Kalashnikov, AK-47 designer, wrote penitent letter

‘The pain in my soul is unbearable,’ Kalashnikov wrote several months before death

Mikhail Kalashnikov, the designer of the AK-47 assault rifle, reportedly wrote a regretful letter several months before his death asking the head of the Russian Orthodox Church if he was to blame for the deaths of those killed by the guns.

The Russian daily Izvestia reported Monday that Kalashnikov, who died last month at 94, wrote to Patriarch Kirill in April and told him he kept asking himself if he’s responsible. Continue reading

Are we on the brink of war? Academic sparks debate by drawing comparisons between 1914 past and 2014 present

The year was 1914. The world was experimenting with economic globalisation.

Optimists believed this new world economy would eliminate war.

But the concept proved to be in conflict with old notions of empire and fresh attitudes of expansionism. Continue reading

The West has lost control of the world and disaster awaits

We’re going to need a great of luck to avoid a nuclear catastrophe – and this can be traced back to the First World War and the death of Frederick III in 1888

As we look forward to the First World War commemorations, three stark conclusions are hard to refute. First, that in the course of this century we will need a great deal of luck to avoid a nuclear catastrophe. Second, that the Enlightenment has failed. Third, that this can all be traced back to the Great War. Continue reading

Megatons To Megawatts: Russian Warheads Fuel U.S. Power Plants

Here’s a remarkable fact: For the past two decades, 10 percent of all the electricity consumed in the United States has come from Russian nuclear warheads.

It was all part of a deal struck at the end of the Cold War. That deal wraps up today, when the final shipment of fuel arrives at a U.S. facility. Continue reading

Researchers in Hawaii find lost Japanese WWII mega-sub

The stories have been nothing new, but to actually find one drives up the interest level profoundly. Some years ago, the I-401 was found. The Panama Canal was to be bombed and destroyed by one or more in this series of subs, thus making it impossible for American warships to enter the Pacific, which could’ve changed the tide in the war. Both the I-400 and 401 missions were put to a halt at the last minute via surrenduring when America dropped the nuclear bombs on Imperial Japan and broke their will to fight.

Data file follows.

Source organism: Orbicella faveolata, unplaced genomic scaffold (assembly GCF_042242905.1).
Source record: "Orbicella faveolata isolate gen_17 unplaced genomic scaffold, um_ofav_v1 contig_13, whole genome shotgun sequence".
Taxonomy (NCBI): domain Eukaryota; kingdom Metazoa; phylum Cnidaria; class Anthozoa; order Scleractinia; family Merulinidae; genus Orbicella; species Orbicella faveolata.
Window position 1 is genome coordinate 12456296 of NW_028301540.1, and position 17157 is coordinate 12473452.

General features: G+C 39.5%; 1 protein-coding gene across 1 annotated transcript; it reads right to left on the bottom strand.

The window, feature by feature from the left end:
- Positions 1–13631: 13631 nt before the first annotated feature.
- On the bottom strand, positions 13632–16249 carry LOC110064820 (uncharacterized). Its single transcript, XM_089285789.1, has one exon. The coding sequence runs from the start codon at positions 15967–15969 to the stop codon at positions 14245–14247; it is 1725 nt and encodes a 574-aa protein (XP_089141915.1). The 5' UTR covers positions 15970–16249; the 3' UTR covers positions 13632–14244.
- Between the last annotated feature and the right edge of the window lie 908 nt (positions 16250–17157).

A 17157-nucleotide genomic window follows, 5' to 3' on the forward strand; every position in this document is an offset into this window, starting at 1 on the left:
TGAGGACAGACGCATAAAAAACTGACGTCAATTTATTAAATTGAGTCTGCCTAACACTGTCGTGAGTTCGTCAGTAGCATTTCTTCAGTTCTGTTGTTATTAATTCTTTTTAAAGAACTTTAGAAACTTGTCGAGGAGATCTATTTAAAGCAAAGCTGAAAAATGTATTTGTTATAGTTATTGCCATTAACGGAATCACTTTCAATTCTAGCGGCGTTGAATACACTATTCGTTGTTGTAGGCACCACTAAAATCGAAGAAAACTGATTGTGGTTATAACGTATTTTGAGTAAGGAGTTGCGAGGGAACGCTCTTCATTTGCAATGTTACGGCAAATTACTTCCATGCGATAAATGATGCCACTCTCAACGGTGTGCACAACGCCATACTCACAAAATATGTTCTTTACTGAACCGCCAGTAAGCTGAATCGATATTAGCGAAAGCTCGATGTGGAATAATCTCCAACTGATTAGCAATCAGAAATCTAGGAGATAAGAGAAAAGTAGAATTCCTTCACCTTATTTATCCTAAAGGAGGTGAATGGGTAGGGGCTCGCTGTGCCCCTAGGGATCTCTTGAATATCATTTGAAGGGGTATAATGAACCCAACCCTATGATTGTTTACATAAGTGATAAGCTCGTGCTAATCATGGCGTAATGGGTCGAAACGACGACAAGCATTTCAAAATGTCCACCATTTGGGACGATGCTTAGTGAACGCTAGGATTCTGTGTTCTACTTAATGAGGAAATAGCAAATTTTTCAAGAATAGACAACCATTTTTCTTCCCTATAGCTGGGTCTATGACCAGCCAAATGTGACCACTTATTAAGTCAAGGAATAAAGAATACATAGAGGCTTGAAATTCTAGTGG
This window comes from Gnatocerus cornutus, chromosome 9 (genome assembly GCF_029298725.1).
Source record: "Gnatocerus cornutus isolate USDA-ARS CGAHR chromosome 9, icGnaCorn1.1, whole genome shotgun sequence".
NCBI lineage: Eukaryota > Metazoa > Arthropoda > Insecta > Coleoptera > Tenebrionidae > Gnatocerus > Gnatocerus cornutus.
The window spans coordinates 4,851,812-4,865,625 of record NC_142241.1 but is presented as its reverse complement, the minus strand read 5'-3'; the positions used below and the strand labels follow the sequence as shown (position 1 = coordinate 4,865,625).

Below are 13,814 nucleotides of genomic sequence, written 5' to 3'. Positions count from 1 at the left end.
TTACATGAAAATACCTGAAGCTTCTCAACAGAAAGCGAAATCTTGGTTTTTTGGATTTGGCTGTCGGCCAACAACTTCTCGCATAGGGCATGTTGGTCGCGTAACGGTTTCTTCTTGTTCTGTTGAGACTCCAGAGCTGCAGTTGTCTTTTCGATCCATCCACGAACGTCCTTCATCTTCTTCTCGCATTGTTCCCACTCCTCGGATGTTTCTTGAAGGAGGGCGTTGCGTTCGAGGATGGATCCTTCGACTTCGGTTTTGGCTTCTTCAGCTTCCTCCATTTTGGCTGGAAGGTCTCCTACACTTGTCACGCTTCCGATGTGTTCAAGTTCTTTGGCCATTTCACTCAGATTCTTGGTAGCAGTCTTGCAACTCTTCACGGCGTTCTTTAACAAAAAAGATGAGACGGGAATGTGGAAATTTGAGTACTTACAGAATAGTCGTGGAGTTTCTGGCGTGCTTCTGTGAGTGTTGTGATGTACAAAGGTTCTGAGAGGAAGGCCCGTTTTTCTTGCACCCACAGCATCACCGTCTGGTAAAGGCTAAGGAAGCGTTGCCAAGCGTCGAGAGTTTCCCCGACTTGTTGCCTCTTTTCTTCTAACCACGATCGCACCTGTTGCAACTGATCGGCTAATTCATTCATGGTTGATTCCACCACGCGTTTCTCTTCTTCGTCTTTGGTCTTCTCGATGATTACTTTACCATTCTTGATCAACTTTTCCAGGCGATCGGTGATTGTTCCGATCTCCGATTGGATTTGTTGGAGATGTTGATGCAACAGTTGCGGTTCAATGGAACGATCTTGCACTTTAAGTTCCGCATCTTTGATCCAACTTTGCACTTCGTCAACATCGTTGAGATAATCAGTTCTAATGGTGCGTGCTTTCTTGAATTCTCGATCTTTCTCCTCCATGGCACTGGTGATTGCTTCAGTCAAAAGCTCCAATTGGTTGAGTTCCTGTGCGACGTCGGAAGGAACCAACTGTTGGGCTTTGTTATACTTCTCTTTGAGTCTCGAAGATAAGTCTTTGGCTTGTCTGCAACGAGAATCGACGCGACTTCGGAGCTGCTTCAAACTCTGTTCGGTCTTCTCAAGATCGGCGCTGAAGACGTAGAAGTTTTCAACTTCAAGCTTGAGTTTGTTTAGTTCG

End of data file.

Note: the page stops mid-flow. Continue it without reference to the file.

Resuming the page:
For additional and thorough background information on the I-400, click on the following worthwhile link: The Transpacific Voyagee of H.I.J.M.S. I-400

(CNN) — Researchers in Hawaii have found a mammoth World War II-era Japanese submarine scuttled by the U.S. Navy in 1946 to keep its advanced technology out of the hands of the Soviet Union.

The Hawaii Undersea Research Laboratory at the University of Hawaii discovered the I-400 in 2,300 feet of water off the southwest coast of Oahu, according the school. Continue reading

Britain’s struggles in nuclear race

The Trident report that is about to be unveiled is just the latest twist in what has been a long saga of Britain’s efforts to become and remain a member of the exclusive nuclear weapons club.

For much of the Cold War, the aim of successive British governments was to have a capability that mirrored in quality, if not in size, the arsenals of the superpowers.

The first stumbling block was the shock US decision to halt nuclear co-operation with Britain at the end of World War II. From being partners in the fabled Manhattan Project, Britain was left initially largely to its own (nuclear) devices. Continue reading

India and South Korea :Strategic ‘Partners’ With Long term Goals

India and South Korea share remarkable common interests – all the more remarkable considering how far apart they are geographically, in area, popula­tion, average income, living conditions and climate. And then consider how different are Indians and Koreans in ethnic and linguistic backgrounds, religious beliefs and influences. It’s hard to imagine two such important na­tions and societies with so little in common, yet so close­ly bound by security and economic considerations.

Yes, appearances can be extremely de­ceiving in a fast-moving high-tech world in which potentially cataclysmic military pressures, on top of domestic political power struggles and the need for trade and commerce, outweigh so much else. After considering all the differences, just look at all India and South Korea have in common. Continue reading